• SEO is generally regarded as a very important part of online presence. Brands would need to be able to fully optimise their social media pages. A Google search for Bacardi reveals the Facebook page is not on page 1, but the website still occupies top spot.

• Ownership of content is another key issue. For example, if you capture data, who owns the data? The branded Facebook or Twitter pages are still owned by Facebook and Twitter, not the brands themselves. The implications of this are an entirely separate debate in itself!

• If social media is to be the main online presence, brands need to have the confidence to allow certain aspects of control to pass to the consumer – branded websites have the peace of mind of 100% content management.

With this in mind, I predict the majority of brands, particularly those who market B2B, will increasingly use Facebook in support of their branded website – but I can’t see Facebook replacing it.

The reason you cannot make generalisations is a matter of budget and what is being marketed to whom.

'Super-brands’ such as Coca-Cola and Nike have a ready fan base of millions of people who will ‘like’ their Facebook pages and who, in turn, will receive their updates. Furthermore, they have the budget to market the page and create engaging material on a regular basis to reach their social audience.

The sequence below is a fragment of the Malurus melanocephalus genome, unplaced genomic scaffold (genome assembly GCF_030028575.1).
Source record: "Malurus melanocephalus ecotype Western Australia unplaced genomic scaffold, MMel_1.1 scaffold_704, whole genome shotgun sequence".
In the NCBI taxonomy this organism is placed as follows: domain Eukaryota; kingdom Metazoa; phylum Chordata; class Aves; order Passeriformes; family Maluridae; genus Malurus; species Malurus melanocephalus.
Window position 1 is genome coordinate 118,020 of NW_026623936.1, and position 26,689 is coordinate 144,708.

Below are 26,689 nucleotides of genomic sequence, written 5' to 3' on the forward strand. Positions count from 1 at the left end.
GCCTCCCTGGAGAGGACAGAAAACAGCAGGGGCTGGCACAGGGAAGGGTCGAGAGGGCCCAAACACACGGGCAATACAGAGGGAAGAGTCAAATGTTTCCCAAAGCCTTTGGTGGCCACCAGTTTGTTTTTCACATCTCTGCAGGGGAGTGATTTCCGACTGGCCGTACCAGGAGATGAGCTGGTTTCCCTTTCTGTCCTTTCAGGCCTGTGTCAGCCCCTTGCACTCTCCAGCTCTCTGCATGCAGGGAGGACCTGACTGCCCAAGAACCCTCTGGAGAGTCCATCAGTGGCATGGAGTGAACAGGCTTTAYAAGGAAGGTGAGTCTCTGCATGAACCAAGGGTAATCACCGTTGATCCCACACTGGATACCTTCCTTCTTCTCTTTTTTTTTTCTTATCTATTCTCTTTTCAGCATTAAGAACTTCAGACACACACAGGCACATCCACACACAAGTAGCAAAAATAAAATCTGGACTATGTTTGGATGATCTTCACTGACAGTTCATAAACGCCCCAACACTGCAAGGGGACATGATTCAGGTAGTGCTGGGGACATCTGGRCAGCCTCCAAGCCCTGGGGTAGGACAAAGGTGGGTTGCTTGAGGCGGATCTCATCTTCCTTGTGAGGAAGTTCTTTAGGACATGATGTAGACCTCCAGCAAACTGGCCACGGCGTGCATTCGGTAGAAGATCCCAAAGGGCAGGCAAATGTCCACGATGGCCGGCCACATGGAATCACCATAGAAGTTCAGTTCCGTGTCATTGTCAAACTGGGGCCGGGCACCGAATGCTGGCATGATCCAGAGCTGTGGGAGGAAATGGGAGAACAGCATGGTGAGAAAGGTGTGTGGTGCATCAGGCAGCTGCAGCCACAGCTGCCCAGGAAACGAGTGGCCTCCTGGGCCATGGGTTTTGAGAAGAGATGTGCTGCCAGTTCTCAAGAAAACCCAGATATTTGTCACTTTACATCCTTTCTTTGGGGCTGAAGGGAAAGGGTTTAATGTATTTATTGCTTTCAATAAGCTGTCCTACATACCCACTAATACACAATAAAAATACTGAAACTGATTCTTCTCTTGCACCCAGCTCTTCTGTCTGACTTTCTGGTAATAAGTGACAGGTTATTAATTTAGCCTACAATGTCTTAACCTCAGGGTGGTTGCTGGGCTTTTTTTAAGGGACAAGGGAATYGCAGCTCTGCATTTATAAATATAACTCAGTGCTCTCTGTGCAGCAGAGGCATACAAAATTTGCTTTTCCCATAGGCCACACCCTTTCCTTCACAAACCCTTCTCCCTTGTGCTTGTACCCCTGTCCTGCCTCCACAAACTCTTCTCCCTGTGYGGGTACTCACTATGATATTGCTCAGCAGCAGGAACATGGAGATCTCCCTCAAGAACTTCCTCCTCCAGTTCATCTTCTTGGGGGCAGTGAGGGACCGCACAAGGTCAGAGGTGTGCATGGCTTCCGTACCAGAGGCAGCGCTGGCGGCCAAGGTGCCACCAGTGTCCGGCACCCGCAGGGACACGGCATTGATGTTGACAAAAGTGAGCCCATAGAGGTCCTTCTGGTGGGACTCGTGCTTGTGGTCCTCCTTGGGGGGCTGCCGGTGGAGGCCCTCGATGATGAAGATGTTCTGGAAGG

There are, however, many industries where, no matter how innovative businesses are in their use of Facebook and social media in general, the available fan base will always be small. This is before we come to the cultural (or age related) issues of business leaders not seeing social media as an appropriate outlet to promote their business to existing and prospective customers.

Answering the question posed in the Brand republic article – is there a role for branded websites in the social media age? - my response is a resounding yes. I predict that 99% of businesses will still use a branded website in 5 years time. What we may see is more and more campaign specific social media pages in both the B2B and B2C sectors, and this is the trend that needs to be watched.

The Marketing Eye is gearing itself up to be able to advise clients appropriately.

You can visit The Marketing Eye’s Facebook pages and see how we are using it in our business at www.facebook.com/themarketingeye.

Let us know what you think.